Sunday night, I joined three Thais – Non, her son Mek and his girlfriend Noy – on a trip to Phitsanulok and Sukhothai in north central Thailand, just south of Chiang Mai. Our method of travel? By bus. Departure time? 10:30 pm (or so).
I have to say first that I was pretty much in the dark about our plans. I let Non purchase the bus tickets. (850 baht for each of us in the ‘first-class’ section and 650 baht for her son and girlfriend. That’s about $27 and $20, respectively.) The difference is better seats but I didn’t like having two seat standards. I tried to upgrade Mek’s and Noy’s seats on the return but something was lost in the translation.
There’s little to say about careening down Thai roads in the dark from 11pm-8am. It’s a somewhat bumpy ride and the bathroom is a major hassle, as it is like a small box and you are bounced around the walls.
Interestingly, we waited for the bus on the sidewalk in front of the bus station on Phetkasem Road. The bus was only stopping for us as it made its way from south in Koh Samui (I would learn later) to north of the country. It was a little late and I was worried me may have missed it, but my traveling companions, and the friends who brought us to the station, merely pulled out a mat to sit on the ground in a group. Meanwhile, I paced. The bus finally arrived and we joined already sleeping passengers for the 8-hour trip.
This wasn’t an express, stopping several times for passengers to load or unload. The bus was extremely cold and the light blankets they provide are not enough. Also, usually you stop for a meal midway in the trip, but not this time.
I was told that we were going to Sukhothai for an ordination of some kind, but when we got off the bus, we were in Phitsanulok, 60 kilometers east of Sukhothai, where Non’s daughter goes to university and where her boyfriend was becoming a monk.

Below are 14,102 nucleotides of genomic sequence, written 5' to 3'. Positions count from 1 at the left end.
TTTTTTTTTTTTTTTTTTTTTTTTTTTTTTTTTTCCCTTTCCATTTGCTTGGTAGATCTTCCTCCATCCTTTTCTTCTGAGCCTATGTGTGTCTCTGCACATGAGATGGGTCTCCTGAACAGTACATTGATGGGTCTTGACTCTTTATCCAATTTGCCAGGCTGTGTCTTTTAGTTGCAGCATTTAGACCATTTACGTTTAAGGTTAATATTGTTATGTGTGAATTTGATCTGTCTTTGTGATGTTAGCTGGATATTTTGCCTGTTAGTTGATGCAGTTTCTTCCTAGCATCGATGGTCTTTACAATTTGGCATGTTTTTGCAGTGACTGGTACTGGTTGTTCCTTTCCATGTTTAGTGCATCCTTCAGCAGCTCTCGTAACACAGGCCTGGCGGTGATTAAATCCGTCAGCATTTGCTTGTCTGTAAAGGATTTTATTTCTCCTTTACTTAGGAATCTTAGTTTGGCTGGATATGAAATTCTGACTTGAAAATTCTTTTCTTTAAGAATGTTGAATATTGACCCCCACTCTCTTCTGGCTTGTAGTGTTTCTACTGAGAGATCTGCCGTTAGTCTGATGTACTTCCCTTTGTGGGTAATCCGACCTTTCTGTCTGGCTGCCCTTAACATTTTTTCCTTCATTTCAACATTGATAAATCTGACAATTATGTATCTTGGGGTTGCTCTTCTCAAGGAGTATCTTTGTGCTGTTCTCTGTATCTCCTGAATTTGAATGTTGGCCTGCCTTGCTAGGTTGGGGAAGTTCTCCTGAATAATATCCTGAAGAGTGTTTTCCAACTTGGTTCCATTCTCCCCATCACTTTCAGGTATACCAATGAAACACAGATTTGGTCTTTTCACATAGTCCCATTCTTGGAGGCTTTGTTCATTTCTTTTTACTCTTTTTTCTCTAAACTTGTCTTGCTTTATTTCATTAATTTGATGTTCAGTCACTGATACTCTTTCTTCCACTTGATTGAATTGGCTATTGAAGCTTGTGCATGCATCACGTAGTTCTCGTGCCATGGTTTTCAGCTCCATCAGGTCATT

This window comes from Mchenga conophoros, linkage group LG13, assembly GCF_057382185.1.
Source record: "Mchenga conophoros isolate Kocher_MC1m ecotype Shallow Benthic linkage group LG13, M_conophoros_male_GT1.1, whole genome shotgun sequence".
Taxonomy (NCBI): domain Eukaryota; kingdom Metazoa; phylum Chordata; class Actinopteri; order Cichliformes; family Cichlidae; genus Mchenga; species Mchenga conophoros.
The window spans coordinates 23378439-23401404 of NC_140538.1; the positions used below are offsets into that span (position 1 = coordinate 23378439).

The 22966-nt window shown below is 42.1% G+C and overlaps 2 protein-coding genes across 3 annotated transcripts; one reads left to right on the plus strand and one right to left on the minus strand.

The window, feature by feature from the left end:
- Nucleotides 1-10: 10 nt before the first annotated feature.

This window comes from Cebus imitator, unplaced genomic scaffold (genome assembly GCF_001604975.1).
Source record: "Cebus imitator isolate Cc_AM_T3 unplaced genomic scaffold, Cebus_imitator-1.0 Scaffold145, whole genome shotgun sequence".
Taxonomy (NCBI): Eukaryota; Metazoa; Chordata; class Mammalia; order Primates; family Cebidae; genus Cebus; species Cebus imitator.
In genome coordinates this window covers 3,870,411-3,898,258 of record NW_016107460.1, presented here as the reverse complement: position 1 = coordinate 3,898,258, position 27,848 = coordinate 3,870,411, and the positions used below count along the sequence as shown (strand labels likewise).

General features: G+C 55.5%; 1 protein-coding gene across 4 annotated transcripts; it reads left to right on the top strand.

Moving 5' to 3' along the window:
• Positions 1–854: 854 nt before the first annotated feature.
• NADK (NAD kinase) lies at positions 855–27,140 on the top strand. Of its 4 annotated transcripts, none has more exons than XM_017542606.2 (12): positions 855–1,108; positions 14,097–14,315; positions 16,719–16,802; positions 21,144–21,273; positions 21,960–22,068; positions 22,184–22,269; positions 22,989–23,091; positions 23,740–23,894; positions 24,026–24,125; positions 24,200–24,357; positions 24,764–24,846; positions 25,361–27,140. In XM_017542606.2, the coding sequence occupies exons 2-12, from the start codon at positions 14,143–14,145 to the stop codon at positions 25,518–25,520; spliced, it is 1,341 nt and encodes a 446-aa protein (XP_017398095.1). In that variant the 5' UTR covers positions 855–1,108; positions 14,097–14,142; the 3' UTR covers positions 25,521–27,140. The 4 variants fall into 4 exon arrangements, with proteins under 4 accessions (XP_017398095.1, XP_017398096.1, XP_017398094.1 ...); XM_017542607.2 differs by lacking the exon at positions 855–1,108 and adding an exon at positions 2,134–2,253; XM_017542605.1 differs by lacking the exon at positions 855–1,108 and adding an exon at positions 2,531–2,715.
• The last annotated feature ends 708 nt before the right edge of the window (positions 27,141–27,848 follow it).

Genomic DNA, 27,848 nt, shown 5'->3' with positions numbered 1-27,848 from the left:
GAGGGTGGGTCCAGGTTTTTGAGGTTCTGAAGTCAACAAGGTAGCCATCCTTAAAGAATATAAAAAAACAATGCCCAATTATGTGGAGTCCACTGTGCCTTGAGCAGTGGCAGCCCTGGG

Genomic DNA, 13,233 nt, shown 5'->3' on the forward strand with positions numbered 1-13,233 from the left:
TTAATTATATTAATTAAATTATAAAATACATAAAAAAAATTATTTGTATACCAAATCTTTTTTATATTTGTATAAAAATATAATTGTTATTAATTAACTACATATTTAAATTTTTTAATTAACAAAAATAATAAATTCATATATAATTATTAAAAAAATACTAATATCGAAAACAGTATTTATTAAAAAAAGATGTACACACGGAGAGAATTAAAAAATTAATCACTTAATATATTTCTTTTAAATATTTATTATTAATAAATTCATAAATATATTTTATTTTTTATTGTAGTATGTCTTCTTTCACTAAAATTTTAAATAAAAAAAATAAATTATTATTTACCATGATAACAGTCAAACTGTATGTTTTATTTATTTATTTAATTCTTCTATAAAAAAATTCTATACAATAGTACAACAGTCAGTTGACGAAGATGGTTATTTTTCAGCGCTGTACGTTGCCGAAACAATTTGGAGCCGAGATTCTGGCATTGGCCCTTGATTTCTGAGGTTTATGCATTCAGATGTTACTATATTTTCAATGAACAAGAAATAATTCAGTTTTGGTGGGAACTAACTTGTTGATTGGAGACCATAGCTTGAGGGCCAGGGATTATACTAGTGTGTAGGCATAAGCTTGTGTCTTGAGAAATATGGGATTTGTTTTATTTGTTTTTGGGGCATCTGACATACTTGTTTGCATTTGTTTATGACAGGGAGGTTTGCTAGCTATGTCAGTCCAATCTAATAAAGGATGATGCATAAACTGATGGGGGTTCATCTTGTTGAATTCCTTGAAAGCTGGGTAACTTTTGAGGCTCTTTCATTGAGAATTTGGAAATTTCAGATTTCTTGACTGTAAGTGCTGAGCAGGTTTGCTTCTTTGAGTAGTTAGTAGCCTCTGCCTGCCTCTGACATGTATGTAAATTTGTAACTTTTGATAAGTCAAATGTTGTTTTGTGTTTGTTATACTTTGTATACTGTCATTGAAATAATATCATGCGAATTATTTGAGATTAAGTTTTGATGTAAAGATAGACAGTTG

Non’s other daughter, Nong May, and her husband, Roy, and their children, picked us up in a pickup and took us – not to the hotel – but to mom’s house, where more family was waiting for us. Everyone who has had their own family reunion experiences can imagine the scene. I just stood around listening to all the chatter I could not understand.
It was still only 9am and I had yet to have my coffee, or anything to eat since early the previous evening, so I took a walk, as I almost always do in a strange location. The food I found did not sound appetizing for so early but I did manage to bag some iced coffee.
After I returned, the whole group (11 people) decided to walk for breakfast, stopping at this restaurant below (and making the day for the owners!). Apparently, all they offered was Thai spicy food so Non ordered me a plate of fried rice and vegetables. Not my breakfast choice. So I remained hungry.
Then, to my surprise, we loaded into the pickup and headed west to Sukhothai. I should say here that I allowed Sai to book our hotel in Sukhothai, so I was a bit concerned about what I would find. The hotel turned out to be just fine, much better than the one I picked out online in Singapore. Only 490 baht a night ($16). (My biggest concern was whether there would be hot water and western toilet. No problem. Even had a terrace. Internet spotty though. It’s the Sukhothai Porncharoen Resort & Spa.
The drive to Sukhothai revealed the nature of the area. Huge swaths of rice and sugar cane fields lined the 4-lane highway. In town, stores everywhere were selling farm supplies and equipment. Tractors routinely saunter down the main roads.
Sukhothi itself seems a little aged. White concrete buildings show black streaks down their sides, probably the result of bird droppings being washed down the sides. The town has a very quiet vibe about it; even traffic is calm, with people routinely giving way to others.